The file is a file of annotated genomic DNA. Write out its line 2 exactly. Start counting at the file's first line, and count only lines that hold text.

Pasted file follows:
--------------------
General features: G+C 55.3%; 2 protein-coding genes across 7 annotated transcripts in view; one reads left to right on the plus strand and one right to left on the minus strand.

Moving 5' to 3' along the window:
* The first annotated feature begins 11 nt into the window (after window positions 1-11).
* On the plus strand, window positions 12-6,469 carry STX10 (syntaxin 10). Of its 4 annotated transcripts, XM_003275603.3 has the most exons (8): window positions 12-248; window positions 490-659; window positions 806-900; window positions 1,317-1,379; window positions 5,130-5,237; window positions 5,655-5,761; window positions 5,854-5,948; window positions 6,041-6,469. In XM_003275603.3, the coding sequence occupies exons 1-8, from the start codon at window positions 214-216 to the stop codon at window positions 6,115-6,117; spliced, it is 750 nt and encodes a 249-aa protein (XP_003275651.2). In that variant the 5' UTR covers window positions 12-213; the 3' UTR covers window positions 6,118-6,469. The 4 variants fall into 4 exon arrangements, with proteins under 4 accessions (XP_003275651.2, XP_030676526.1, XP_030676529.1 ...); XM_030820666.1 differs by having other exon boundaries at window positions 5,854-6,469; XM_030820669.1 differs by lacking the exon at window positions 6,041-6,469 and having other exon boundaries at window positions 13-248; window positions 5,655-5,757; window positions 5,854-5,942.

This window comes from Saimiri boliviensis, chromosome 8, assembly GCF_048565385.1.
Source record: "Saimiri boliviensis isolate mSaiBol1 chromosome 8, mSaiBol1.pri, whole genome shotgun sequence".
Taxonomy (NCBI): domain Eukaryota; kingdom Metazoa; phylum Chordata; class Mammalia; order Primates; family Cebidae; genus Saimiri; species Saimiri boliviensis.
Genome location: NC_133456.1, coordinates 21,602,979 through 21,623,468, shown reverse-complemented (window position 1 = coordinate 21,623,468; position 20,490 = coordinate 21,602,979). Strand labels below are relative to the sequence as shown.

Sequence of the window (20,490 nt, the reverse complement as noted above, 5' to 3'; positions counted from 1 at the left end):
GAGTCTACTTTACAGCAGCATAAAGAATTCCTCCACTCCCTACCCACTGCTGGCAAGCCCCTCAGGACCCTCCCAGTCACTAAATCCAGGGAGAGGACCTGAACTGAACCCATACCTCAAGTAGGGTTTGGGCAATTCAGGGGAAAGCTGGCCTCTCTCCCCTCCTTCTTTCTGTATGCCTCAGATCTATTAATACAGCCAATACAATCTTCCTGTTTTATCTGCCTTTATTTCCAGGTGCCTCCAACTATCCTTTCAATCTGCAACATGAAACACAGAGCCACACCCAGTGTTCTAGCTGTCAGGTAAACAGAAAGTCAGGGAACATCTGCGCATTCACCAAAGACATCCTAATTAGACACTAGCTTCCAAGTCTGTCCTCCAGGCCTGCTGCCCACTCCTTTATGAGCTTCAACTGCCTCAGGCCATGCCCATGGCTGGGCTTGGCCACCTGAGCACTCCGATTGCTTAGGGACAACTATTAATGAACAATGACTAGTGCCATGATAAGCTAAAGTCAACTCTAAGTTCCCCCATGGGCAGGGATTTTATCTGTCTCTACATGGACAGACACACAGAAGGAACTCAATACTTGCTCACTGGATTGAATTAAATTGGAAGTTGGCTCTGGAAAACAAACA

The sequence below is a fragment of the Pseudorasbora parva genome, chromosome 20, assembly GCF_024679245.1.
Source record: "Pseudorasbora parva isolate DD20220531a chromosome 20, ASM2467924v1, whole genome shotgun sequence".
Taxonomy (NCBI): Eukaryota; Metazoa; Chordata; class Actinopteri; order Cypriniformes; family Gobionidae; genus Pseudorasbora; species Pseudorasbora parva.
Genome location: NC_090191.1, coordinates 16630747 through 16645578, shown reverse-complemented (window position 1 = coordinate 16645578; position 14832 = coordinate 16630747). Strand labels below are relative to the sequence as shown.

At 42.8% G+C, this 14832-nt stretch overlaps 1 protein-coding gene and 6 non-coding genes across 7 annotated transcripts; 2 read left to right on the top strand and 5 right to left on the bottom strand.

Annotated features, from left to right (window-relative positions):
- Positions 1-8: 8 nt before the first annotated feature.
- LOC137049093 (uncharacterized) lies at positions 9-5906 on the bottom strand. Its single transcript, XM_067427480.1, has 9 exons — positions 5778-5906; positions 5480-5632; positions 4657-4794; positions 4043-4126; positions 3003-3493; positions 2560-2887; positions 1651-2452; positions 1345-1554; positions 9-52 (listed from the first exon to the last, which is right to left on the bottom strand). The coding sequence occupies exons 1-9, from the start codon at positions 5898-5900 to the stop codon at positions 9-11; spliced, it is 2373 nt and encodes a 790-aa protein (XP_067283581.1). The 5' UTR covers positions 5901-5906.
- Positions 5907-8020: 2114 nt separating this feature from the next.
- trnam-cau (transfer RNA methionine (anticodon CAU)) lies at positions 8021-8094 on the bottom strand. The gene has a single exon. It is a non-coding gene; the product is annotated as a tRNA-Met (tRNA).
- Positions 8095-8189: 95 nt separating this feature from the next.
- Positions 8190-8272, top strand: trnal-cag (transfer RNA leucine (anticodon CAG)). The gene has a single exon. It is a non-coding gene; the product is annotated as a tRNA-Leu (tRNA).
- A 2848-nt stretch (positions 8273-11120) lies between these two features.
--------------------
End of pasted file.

Moving 5' to 3' along the window: